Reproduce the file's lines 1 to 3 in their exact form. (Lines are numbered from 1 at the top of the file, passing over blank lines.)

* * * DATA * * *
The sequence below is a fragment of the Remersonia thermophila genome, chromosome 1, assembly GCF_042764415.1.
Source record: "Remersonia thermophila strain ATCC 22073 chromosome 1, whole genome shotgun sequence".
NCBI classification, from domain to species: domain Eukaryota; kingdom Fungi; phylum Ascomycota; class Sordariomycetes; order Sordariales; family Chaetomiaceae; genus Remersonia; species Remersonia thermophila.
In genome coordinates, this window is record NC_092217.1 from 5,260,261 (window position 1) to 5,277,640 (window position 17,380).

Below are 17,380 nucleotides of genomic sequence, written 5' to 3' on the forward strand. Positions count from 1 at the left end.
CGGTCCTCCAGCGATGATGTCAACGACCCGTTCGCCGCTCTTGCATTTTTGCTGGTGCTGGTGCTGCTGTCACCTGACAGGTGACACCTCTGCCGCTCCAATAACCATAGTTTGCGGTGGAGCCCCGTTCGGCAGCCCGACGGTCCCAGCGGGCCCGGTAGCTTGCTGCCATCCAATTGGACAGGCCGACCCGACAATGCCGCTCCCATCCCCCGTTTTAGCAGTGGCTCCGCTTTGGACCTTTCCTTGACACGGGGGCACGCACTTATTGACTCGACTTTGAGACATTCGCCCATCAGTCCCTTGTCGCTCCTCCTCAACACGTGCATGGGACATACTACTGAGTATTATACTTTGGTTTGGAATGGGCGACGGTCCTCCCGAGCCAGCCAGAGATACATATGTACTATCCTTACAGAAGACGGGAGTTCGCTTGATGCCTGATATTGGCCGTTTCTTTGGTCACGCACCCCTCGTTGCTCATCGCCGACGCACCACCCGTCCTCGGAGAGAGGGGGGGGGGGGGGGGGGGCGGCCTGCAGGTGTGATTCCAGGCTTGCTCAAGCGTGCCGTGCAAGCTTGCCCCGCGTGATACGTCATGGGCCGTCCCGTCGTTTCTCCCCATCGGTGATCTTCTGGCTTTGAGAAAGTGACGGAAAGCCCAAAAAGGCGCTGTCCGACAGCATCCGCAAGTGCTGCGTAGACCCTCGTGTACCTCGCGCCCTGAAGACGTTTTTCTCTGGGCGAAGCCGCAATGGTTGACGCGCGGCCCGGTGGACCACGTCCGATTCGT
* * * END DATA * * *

The sequence below is a fragment of the Remersonia thermophila genome, chromosome 1, assembly GCF_042764415.1.
Source record: "Remersonia thermophila strain ATCC 22073 chromosome 1, whole genome shotgun sequence".
NCBI classification, from domain to species: domain Eukaryota; kingdom Fungi; phylum Ascomycota; class Sordariomycetes; order Sordariales; family Chaetomiaceae; genus Remersonia; species Remersonia thermophila.